In accordance with an embodiment, the detection of nitrates from tobacco leaves (to correlate tobacco-specific nitrosamines (TSNAs) from tobacco leaves) for applications in smokeable and non-smokeable products can be based on an infrared (IR) or near-infrared (NIR) detection of the amount of nitrate (NO3) including the nitrogen-oxygen bond in the tobacco leaves or tobacco sample. The tobacco leaves or tobacco samples can be leaves on the plant before harvesting, ripened leaves, which have been removed from the plant, and/or dried or cured tobacco leaves at any stage of the curing process or in the form of tobacco cut filler. The data received from the infrared (IR) or near-infrared (NIR) detection from the tobacco sample or tobacco leaves is then correlated to a reference table or index using a suitable method or technique to correlate the amount of nitrates within the tobacco sample to tobacco-specific nitrosamines (TSNAs)

FIG. 2 shows a system 10 for detecting nitrates and correlating the amount of nitrates within a tobacco leaf or tobacco sample 12 to an amount of tobacco-specific nitrosamines within the tobacco leaf or tobacco sample 12, wherein the sample 12 can be unprocessed or processed tobacco. The system 10 comprises a light source 20, a detection device 30 and a computing device 40 that computes the amount of nitrates within a tobacco sample based on data received from the detection device 30. The light source 20 and the detection device 30 are preferably contained within a housing or casing 110 (FIG. 4), however, it can be appreciated that the light source 20 and the detection system 30 can be contained within a sensor or probe-like device 150 (FIG. 5), which can be connected to the system 10 via a cable 42.

The computing device 40 can be included within the housing of the system 10 or can be attached via a suitable connection 42, which can be a fixed or hard wire, or via the emission of a wireless signal to a remote computing device 40. The system 10 is preferably designed to be used by field personnel to check the amount of nitrates present in growing or harvested tobacco leaves, wherein a determination can be made regarding use of fertilizer or whether to accept or reject the crop or portion thereof based on the amount of nitrates within the tobacco leaves or tobacco sample.

The light source 20 preferably produces infrared (IR) or near-infrared (NIR) light of multiple wavelengths in an extended short wave region of interest such as from about 550 to about 2,500 nanometers (nm). However, it can be appreciated that any suitable light source can be used, which produces a beam of light having a wavelength between about 300 nm and 2,700 nm. In addition, the light source 20 can be a tunable or quasi-monochromatic light source in the form of a laser, wherein the light source provides a beam of light incident to the tobacco sample, over multiple, distinct wavelengths and is incident upon the tobacco sample whose reflectivity or reflectance index is known. In use, the light source 20 produces a beam of light and by measuring the incident and reflected light intensity, and based on the intensity of the reflected light, the material reflectivity can be determined.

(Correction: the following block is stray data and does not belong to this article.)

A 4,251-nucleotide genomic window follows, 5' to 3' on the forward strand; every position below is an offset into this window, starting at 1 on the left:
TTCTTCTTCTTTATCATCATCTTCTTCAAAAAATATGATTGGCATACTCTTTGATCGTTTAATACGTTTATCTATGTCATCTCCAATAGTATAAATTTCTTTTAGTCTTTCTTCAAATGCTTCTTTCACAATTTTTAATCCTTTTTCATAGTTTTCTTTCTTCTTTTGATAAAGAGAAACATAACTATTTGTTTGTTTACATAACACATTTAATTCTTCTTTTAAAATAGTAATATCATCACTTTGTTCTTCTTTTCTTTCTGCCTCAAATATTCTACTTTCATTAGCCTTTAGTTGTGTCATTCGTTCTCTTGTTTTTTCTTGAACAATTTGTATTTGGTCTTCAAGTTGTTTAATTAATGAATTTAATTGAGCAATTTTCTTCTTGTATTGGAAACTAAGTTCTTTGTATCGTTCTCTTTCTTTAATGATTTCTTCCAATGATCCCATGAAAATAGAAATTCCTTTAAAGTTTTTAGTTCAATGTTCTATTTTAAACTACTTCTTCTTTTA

The detection device 30 is preferably a photodiode sensor, on optical detector or other suitable sensor for the detection of the light source upon reflection from the tobacco leaf and/or tobacco sample 12. In use the light source 20 is tuned to at least one wavelength, wherein a portion of the light 14 is reflected upon the tobacco sample 12, and a portion of the light 16 is detected by the detection device 30. It can also be appreciated that the wavelength of the light source 20 can be varied, such that the light source 20 can be adapted or tunable to produce at least two wavelengths with the reflectivity or reflectance measured at each wavelength. In accordance with one embodiment, the wavelength of light can be varied in increments of 0.1 nm to 20 nm and more preferably 1 to 10 nm. The resulting reflectivity or reflectance is then used to determine the amount of nitrates within the tobacco leaves or sample 12.

In accordance with one embodiment, the system 10 can include a computing device 40 (e.g. computer or microprocessor), that computes the amount of nitrates within the tobacco sample 12 based on data received from the detection device 30. The computing device 40 preferably holds stored reference data and the recorded spectra or data are compared to the stored reference data to simply compute a direct value for the particular analysis being carried out. In addition, upon request the system 10 can display the data or results in a desired format. It can be appreciated that based on the received information, the computing device can identify the amount of nitrates within the tobacco sample or tobacco leaf 12, which can be used to compute the amount of tobacco-specific nitrosamines (TSNAs) within the tobacco leaf or tobacco sample 12. The computing device 40 can be connected 42 to the detection device 30 via a hard wire or a wireless connection.

FIG. 3 shows a system 10 for detecting nitrates in accordance with another embodiment. The system 10 includes a light source 20, beam splitters 22, a reference sample and a tobacco sample, a detection device 30 and a computing device 40. As shown in FIG. 3, the light source 20 produces a beam of infra-red light or near infra-red light 12, which enters the beam splitter 22 wherein the beam splitter 22 splits the beam of light from the light source into a measurement light path 11 and a reference light path 13, and wherein the measurement light path or beam 11 is directed to the tobacco sample 12, and wherein the reference light path or beam 13 is directed to a reference material 17, which is used to calibrate the light wavelength. The beams 11, 13 are both reflected back towards a detection device 30, however typically the beams 11, 13, first pass through a beam splitter 22 which alternates which of the two beams 11, 13 enters the detection device 30. A computing device 40 receives reference data from the detection device 30, which is stored and processed into a printout or digital readout of the amount of nitrates, and more preferably the amount of tobacco-specific nitrosamines (TSNAs) within the tobacco sample 12.